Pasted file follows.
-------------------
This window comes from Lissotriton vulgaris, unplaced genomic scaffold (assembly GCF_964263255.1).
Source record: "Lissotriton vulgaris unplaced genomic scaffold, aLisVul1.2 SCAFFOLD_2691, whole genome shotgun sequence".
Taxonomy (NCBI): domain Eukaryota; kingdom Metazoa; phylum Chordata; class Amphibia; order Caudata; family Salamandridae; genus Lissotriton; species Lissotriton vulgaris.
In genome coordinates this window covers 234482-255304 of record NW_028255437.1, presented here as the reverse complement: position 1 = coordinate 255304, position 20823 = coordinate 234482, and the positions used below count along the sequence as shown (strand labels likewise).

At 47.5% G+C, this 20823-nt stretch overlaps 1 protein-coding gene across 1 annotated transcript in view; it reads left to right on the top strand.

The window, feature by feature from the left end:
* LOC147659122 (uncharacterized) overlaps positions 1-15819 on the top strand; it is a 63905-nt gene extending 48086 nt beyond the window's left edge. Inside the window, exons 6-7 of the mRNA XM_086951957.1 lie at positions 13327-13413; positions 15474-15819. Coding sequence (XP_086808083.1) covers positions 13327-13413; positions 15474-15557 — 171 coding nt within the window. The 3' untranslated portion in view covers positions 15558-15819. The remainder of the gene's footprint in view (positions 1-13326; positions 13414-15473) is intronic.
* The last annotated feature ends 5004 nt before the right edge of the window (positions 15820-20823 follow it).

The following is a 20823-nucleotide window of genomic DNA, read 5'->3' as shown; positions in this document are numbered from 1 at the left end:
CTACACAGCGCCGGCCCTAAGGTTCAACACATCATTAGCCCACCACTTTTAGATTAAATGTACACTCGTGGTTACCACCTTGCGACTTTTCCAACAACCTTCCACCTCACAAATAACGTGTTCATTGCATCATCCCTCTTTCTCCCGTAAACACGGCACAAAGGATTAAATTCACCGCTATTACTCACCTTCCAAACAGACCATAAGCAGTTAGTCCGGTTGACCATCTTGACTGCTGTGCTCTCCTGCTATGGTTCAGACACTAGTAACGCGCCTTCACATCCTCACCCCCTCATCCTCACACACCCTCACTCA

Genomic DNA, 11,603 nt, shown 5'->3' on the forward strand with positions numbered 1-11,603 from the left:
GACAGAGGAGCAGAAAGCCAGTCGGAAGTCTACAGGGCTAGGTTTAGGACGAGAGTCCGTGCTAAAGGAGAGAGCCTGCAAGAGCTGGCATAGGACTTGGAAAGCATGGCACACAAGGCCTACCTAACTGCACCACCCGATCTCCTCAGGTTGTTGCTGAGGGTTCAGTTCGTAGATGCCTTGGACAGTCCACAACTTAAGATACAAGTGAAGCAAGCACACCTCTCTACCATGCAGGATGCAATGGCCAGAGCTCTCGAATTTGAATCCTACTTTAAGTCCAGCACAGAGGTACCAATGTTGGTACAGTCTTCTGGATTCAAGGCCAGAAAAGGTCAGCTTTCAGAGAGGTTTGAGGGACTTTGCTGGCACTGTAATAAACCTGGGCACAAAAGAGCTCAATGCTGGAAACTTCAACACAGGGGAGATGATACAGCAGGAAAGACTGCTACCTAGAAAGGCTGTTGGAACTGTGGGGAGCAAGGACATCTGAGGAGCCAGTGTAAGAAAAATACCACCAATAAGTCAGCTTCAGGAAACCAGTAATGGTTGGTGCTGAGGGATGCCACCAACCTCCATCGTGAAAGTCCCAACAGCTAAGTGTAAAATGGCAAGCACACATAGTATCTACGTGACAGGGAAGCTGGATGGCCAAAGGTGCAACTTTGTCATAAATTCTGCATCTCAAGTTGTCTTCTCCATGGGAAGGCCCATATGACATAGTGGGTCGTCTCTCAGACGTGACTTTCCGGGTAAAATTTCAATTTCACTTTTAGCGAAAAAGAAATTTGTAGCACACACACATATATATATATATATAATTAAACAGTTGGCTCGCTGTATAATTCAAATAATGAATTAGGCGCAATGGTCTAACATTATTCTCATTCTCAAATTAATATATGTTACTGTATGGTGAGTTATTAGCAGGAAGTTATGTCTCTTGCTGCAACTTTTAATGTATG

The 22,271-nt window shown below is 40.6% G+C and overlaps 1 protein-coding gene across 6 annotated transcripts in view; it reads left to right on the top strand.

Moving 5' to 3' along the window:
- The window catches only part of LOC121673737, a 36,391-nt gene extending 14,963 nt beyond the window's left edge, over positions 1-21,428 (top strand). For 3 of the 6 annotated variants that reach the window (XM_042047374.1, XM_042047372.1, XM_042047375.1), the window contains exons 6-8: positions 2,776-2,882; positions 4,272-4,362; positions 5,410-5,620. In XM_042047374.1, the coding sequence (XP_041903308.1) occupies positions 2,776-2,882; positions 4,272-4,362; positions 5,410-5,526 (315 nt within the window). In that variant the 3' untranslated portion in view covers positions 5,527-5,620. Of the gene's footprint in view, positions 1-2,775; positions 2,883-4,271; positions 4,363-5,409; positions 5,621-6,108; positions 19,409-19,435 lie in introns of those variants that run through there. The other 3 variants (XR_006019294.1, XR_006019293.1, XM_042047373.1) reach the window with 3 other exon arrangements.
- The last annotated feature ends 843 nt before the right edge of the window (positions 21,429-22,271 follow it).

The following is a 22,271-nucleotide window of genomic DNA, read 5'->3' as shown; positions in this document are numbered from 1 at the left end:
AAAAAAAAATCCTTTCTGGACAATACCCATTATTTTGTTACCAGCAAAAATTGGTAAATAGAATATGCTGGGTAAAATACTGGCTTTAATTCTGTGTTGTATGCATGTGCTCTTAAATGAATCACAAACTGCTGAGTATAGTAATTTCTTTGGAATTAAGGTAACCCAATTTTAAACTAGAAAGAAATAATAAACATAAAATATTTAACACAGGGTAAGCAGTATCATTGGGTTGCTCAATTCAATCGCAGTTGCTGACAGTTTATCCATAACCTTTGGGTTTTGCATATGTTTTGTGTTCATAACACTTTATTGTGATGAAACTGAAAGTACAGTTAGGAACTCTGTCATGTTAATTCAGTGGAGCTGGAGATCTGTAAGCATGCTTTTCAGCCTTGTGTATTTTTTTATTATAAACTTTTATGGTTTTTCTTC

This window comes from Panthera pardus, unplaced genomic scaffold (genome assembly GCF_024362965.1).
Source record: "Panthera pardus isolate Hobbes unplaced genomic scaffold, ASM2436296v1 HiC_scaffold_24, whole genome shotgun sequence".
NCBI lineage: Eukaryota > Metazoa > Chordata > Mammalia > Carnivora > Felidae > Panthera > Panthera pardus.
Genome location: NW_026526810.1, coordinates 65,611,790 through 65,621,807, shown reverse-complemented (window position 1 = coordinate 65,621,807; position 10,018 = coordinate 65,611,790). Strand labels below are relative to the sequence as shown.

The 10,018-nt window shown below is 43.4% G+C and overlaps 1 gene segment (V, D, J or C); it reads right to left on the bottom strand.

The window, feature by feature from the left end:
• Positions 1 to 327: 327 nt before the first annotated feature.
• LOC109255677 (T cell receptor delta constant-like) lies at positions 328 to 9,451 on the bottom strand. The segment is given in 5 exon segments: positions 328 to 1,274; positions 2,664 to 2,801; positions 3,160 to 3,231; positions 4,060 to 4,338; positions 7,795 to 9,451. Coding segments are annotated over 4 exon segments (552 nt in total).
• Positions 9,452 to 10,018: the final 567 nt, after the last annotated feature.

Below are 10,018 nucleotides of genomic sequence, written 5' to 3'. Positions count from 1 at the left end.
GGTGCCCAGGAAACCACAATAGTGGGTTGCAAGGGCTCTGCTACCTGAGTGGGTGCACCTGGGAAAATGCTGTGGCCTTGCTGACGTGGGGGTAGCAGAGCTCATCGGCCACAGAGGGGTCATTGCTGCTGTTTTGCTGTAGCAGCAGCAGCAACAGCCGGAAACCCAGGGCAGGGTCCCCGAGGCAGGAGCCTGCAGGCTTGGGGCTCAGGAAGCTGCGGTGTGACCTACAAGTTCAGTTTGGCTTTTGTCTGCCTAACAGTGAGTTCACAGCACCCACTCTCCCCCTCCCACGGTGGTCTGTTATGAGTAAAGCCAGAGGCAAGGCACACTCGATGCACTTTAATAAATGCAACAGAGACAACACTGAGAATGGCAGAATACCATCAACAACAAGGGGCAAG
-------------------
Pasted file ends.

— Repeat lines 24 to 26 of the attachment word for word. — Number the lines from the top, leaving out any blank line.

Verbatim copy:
The window, feature by feature from the left end:
• Positions 1 to 327: 327 nt before the first annotated feature.
• LOC109255677 (T cell receptor delta constant-like) lies at positions 328 to 9,451 on the bottom strand. The segment is given in 5 exon segments: positions 328 to 1,274; positions 2,664 to 2,801; positions 3,160 to 3,231; positions 4,060 to 4,338; positions 7,795 to 9,451. Coding segments are annotated over 4 exon segments (552 nt in total).